This is an interesting take on the second course in analysis: rather than the Lebesgue integral, we study Fourier analysis and applications. The book is well done and makes a strong case for this approach. The Introduction (which is the Introduction for the Instructor) is one of the best I’ve read, and you should definitely study if you are considering adopting the book. It explains very clearly the goals of the book, the limitations of this approach, and some other unusual features of the book.

Today we think of the Lebesgue integral as being essential to the study of Fourier analysis, at least for mathematicians (engineers and physicists are skilled at Fourier analysis but are usually oblivious to the Lebesgue integral). Historically Fourier’s work preceded both the Riemann and Lebesgue integrals and preceded Riemann and Lebesgue themselves. This book is unusual in that some of the theorems are proved in the body of the book, but most are relegated to the problems. The theorems are broken up into small enough pieces that none of the pieces are very difficult to prove, and there are also one-line hints for most of the problems in an appendix. For example, the theorem that the Cesàro sums of the Fourier series of a continuous function converge uniformly to the function is broken into four problems, two about properties of the Fejér kernel and two about estimating the errors in the sums. This is in addition to a theorem, whose proof is in the body, giving an explicit form for the Fejér kernel. The problems also include a number of theorems and proofs that are not in the main path (these are marked with asterisks, and do not have hints 1in the back), and a few non-proof problems such as evaluating the Riemann zeta functions \( \zeta(2) \) and \( \zeta(4) \).

The book is divided into four parts. Part 1, which is the first third of the book, reviews what should have been in the first course in analysis and reworks it to also handle complex-valued functions. It starts with an axiomatic definition of the real numbers (and so does not construct them from the rationals) and covers convergence, completeness, differentiation, Riemann integration, series of functions, power series, and the trigonometric and exponential functions. An unusual feature is the introduction of the Schwartz space of complex-valued functions over the reals. This long first part results in the book getting a slow start on Fourier analysis itself, but I think in most courses it could be covered fairly quickly because the use of complex-valued functions is the only aspect the student will not have seen before.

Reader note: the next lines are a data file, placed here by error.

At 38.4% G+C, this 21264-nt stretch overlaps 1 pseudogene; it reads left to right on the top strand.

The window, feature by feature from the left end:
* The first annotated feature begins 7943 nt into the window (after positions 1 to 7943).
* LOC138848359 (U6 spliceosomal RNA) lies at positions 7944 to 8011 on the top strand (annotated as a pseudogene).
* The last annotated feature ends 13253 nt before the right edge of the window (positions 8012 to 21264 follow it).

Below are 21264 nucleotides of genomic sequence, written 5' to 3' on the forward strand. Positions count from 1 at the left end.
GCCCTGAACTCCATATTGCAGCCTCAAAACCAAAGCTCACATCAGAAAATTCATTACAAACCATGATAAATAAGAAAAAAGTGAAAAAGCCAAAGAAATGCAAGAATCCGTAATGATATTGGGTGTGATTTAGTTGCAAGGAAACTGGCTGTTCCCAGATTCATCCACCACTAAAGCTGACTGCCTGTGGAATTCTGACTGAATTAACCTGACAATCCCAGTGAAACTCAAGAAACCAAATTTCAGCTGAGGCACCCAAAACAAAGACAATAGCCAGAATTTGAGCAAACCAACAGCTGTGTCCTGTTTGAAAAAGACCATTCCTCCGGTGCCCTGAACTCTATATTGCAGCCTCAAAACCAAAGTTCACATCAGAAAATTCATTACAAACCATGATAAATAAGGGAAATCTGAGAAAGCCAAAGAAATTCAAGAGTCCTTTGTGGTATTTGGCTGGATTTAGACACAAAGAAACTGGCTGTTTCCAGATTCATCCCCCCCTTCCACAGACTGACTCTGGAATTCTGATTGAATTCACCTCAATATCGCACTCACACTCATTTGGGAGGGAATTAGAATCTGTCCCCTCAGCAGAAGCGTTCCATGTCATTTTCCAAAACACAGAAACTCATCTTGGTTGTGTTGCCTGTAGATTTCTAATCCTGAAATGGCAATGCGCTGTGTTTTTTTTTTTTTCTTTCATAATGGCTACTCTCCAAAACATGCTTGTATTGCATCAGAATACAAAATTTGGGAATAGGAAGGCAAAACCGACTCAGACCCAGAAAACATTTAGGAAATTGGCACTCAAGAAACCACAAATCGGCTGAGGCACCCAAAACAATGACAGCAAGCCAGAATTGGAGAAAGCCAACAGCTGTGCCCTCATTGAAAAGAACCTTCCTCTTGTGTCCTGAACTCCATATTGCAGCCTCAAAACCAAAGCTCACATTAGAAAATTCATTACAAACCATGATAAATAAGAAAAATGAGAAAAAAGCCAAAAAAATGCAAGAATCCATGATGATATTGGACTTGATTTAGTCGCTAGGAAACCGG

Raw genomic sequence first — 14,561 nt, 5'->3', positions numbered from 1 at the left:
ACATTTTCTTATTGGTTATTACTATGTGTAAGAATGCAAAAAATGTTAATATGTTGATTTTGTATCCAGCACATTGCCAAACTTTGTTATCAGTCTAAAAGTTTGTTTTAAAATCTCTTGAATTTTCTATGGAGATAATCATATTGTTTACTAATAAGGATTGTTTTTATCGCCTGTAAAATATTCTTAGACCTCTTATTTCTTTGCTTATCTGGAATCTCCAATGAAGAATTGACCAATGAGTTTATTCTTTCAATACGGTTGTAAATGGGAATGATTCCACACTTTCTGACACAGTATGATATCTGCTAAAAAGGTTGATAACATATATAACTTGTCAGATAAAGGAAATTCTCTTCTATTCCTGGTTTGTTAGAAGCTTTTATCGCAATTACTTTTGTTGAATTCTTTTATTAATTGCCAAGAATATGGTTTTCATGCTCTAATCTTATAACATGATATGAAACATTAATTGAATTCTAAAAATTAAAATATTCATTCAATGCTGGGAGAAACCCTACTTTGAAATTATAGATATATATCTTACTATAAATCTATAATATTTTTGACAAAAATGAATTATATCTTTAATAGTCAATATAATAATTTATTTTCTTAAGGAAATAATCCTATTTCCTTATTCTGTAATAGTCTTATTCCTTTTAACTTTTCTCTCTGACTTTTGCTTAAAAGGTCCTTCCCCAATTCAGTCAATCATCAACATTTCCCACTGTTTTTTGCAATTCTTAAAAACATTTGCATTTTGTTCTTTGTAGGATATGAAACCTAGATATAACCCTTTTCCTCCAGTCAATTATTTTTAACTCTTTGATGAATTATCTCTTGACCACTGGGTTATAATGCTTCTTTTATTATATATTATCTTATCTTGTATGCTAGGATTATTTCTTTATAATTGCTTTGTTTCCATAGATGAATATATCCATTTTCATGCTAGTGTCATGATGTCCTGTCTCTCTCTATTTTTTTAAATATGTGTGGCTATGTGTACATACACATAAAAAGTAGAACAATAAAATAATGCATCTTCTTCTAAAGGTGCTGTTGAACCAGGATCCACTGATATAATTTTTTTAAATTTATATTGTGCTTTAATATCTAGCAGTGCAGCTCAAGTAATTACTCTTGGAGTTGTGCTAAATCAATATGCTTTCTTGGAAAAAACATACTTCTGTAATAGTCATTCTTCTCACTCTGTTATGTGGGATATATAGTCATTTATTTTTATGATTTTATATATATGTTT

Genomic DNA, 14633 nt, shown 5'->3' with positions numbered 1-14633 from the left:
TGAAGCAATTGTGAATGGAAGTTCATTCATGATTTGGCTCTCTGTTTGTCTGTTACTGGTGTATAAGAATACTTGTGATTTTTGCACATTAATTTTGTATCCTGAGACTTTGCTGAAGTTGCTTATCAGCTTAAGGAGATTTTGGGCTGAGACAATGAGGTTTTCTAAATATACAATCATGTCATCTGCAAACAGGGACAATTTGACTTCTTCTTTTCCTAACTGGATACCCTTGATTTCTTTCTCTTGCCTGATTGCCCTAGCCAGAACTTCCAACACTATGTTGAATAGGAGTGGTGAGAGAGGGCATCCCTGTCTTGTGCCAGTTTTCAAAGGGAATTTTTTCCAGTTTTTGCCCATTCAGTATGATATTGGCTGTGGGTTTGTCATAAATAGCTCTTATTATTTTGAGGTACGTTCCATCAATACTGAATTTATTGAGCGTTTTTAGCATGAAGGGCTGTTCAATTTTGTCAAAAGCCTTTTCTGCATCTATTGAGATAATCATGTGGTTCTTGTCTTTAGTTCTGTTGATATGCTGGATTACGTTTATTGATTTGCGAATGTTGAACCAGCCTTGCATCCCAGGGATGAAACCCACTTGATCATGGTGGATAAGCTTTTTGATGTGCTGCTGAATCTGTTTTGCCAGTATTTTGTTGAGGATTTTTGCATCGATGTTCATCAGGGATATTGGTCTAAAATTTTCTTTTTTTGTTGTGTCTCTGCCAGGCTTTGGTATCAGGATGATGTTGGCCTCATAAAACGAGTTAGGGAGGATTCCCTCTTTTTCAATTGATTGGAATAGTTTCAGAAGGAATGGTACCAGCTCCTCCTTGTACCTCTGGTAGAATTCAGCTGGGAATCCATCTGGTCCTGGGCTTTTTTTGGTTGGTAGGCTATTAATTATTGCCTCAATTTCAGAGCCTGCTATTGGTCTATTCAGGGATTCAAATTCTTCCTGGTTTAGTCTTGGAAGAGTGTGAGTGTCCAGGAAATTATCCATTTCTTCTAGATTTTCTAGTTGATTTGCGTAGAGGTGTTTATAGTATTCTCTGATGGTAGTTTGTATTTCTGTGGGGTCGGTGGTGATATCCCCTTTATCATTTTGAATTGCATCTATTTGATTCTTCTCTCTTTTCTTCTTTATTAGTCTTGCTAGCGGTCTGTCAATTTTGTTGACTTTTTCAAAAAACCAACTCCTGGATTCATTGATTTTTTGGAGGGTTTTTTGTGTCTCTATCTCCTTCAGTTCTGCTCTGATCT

Part 2 of the book is the Fourier series part, although it also has a lot about function spaces because the approach is to show that \( L^{2}(S^{1}) \) is a Hilbert space (where \( S^{1} \) is the circle) and that the complex exponential functions \( \exp(2 \pi \imath nx) \) are an orthonormal basis. This approach requires dealing with the Lebesgue integral, and this is done in an axiomatic way where we hypothesize all the needed properties of the Lebesgue integral without actually constructing it. There is a good discussion of sets of measure zero, but no attempt to generalize to measurable sets. There are a few applications given; these include the Weierstrass approximation theorem, a simple version of the Wiener–Khinchin theorem, and an example of a continuous nowhere-differentiable function.

Part 3 is mostly about partial differential equations, and deriving those from physical problems and studying their solutions is the emphasis, rather than Fourier series. The discussion also ventures into other sorts of orthogonal systems, such as Legendre polynomials and Hermite polynomials. There’s a very focussed discussion of Hilbert spaces and operators on them. The book does not assume prior knowledge of linear algebra, so the discussion of spaces here is ad hoc toward PDEs rather than general. The applications include the vibrating string and the Schrödinger wave equation.

Part 4 is a very concise treatment of the Fourier integral. It develops the theory for the Schwartz space on the reals, and then extends this to \( L^{2} \). It does not cover the \( L^{1} \) theory. There are several applications, including the explicit solution of linear differential equations (similar to the Laplace transform method), a treatment of the heat and wave equations, a lengthy discussion of quantum observables, the Nyquist–Shannon sampling theorem, and a continuous version of the Wiener–Khinchin theorem. This section also includes a useful “what’s next?” chapter showing various directions to continue the study of Fourier analysis. The book includes a wide-ranging bibliography of works on applications and more advanced texts in analysis.

The production quality is good. I spotted only a modest number of typos, and most would not be confusing. Many of the graphs plot several functions (such as the target function and several approximations to it), and are sometimes difficult to read because the functions are not labeled in the graph.

The concept explained in the Introduction and the execution are both good, and this seems like a reasonable approach for the second course in analysis if your curriculum gives you the freedom to choose this. The book emphasizes breadth over depth and touches lightly on a large number of topics. The author and his colleagues have used earlier drafts of this book at San Jose State University.

Allen Stenger is a math hobbyist and retired software developer. He is an editor of the Missouri Journal of Mathematical Sciences. His personal web site is allenstenger.com. His mathematical interests are number theory and classical analysis.